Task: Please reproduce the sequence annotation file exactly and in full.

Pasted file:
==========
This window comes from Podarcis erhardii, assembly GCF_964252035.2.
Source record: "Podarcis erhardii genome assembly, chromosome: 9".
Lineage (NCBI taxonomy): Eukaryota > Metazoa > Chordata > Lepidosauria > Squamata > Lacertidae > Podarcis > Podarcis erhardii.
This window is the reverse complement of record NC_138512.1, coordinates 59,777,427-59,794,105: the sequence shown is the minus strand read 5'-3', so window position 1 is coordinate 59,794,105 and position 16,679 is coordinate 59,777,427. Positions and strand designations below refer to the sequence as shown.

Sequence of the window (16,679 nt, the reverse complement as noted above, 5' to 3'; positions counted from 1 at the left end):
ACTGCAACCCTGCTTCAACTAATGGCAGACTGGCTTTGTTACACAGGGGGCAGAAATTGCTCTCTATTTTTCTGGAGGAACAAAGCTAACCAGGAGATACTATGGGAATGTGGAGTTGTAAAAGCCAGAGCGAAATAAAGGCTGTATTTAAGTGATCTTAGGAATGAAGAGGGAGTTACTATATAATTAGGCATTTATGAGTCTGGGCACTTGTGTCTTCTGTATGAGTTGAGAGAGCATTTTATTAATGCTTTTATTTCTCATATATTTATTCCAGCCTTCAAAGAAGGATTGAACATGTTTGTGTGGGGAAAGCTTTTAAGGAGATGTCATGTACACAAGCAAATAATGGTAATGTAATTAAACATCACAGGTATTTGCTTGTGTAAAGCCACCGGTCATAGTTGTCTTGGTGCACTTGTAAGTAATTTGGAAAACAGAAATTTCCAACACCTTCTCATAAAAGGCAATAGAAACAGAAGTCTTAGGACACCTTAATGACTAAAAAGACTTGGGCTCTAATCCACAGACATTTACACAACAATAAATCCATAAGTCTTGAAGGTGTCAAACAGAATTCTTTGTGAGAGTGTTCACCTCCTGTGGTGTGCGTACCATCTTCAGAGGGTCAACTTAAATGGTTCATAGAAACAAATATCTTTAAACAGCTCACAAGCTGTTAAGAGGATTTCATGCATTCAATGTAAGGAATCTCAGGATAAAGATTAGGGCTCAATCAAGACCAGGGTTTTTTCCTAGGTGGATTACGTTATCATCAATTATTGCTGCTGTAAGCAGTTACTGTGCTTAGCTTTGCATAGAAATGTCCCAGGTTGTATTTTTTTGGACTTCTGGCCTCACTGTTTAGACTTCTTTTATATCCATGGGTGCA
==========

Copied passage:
This window comes from Podarcis erhardii, assembly GCF_964252035.2.
Source record: "Podarcis erhardii genome assembly, chromosome: 9".
Lineage (NCBI taxonomy): Eukaryota > Metazoa > Chordata > Lepidosauria > Squamata > Lacertidae > Podarcis > Podarcis erhardii.
This window is the reverse complement of record NC_138512.1, coordinates 59,777,427-59,794,105: the sequence shown is the minus strand read 5'-3', so window position 1 is coordinate 59,794,105 and position 16,679 is coordinate 59,777,427. Positions and strand designations below refer to the sequence as shown.

Sequence of the window (16,679 nt, the reverse complement as noted above, 5' to 3'; positions counted from 1 at the left end):
ACTGCAACCCTGCTTCAACTAATGGCAGACTGGCTTTGTTACACAGGGGGCAGAAATTGCTCTCTATTTTTCTGGAGGAACAAAGCTAACCAGGAGATACTATGGGAATGTGGAGTTGTAAAAGCCAGAGCGAAATAAAGGCTGTATTTAAGTGATCTTAGGAATGAAGAGGGAGTTACTATATAATTAGGCATTTATGAGTCTGGGCACTTGTGTCTTCTGTATGAGTTGAGAGAGCATTTTATTAATGCTTTTATTTCTCATATATTTATTCCAGCCTTCAAAGAAGGATTGAACATGTTTGTGTGGGGAAAGCTTTTAAGGAGATGTCATGTACACAAGCAAATAATGGTAATGTAATTAAACATCACAGGTATTTGCTTGTGTAAAGCCACCGGTCATAGTTGTCTTGGTGCACTTGTAAGTAATTTGGAAAACAGAAATTTCCAACACCTTCTCATAAAAGGCAATAGAAACAGAAGTCTTAGGACACCTTAATGACTAAAAAGACTTGGGCTCTAATCCACAGACATTTACACAACAATAAATCCATAAGTCTTGAAGGTGTCAAACAGAATTCTTTGTGAGAGTGTTCACCTCCTGTGGTGTGCGTACCATCTTCAGAGGGTCAACTTAAATGGTTCATAGAAACAAATATCTTTAAACAGCTCACAAGCTGTTAAGAGGATTTCATGCATTCAATGTAAGGAATCTCAGGATAAAGATTAGGGCTCAATCAAGACCAGGGTTTTTTCCTAGGTGGATTACGTTATCATCAATTATTGCTGCTGTAAGCAGTTACTGTGCTTAGCTTTGCATAGAAATGTCCCAGGTTGTATTTTTTTGGACTTCTGGCCTCACTGTTTAGACTTCTTTTATATCCATGGGTGCA